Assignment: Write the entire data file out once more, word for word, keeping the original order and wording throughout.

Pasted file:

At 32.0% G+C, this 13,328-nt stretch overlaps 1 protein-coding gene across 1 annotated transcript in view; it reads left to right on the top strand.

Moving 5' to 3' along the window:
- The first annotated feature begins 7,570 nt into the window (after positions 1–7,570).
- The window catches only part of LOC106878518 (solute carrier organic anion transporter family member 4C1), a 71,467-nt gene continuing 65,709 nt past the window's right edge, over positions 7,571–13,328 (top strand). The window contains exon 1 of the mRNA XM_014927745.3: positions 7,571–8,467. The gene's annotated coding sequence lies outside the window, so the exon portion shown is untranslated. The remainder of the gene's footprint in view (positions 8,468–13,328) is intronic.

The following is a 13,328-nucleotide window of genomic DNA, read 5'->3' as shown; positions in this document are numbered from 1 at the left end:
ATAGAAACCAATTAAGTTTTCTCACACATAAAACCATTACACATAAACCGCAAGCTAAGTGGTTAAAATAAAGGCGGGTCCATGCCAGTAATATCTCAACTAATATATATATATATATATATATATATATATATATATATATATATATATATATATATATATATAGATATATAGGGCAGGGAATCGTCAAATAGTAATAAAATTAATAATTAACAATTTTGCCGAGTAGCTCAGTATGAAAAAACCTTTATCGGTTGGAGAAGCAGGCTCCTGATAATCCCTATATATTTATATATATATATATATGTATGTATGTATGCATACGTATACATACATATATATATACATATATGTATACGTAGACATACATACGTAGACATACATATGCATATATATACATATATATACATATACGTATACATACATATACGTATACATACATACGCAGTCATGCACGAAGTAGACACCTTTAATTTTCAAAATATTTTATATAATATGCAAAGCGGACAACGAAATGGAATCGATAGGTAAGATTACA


At 32.0% G+C, this 13,328-nt stretch overlaps 1 protein-coding gene across 1 annotated transcript in view; it reads left to right on the top strand.

Moving 5' to 3' along the window:
- The first annotated feature begins 7,570 nt into the window (after positions 1–7,570).
- The window catches only part of LOC106878518 (solute carrier organic anion transporter family member 4C1), a 71,467-nt gene continuing 65,709 nt past the window's right edge, over positions 7,571–13,328 (top strand). The window contains exon 1 of the mRNA XM_014927745.3: positions 7,571–8,467. The gene's annotated coding sequence lies outside the window, so the exon portion shown is untranslated. The remainder of the gene's footprint in view (positions 8,468–13,328) is intronic.

The following is a 13,328-nucleotide window of genomic DNA, read 5'->3' as shown; positions in this document are numbered from 1 at the left end:
ATAGAAACCAATTAAGTTTTCTCACACATAAAACCATTACACATAAACCGCAAGCTAAGTGGTTAAAATAAAGGCGGGTCCATGCCAGTAATATCTCAACTAATATATATATATATATATATATATATATATATATATATATATATATATATATATATATATATAGATATATAGGGCAGGGAATCGTCAAATAGTAATAAAATTAATAATTAACAATTTTGCCGAGTAGCTCAGTATGAAAAAACCTTTATCGGTTGGAGAAGCAGGCTCCTGATAATCCCTATATATTTATATATATATATATATGTATGTATGTATGCATACGTATACATACATATATATATACATATATGTATACGTAGACATACATACGTAGACATACATATGCATATATATACATATATATACATATACGTATACATACATATACGTATACATACATACGCAGTCATGCACGAAGTAGACACCTTTAATTTTCAAAATATTTTATATAATATGCAAAGCGGACAACGAAATGGAATCGATAGGTAAGATTACA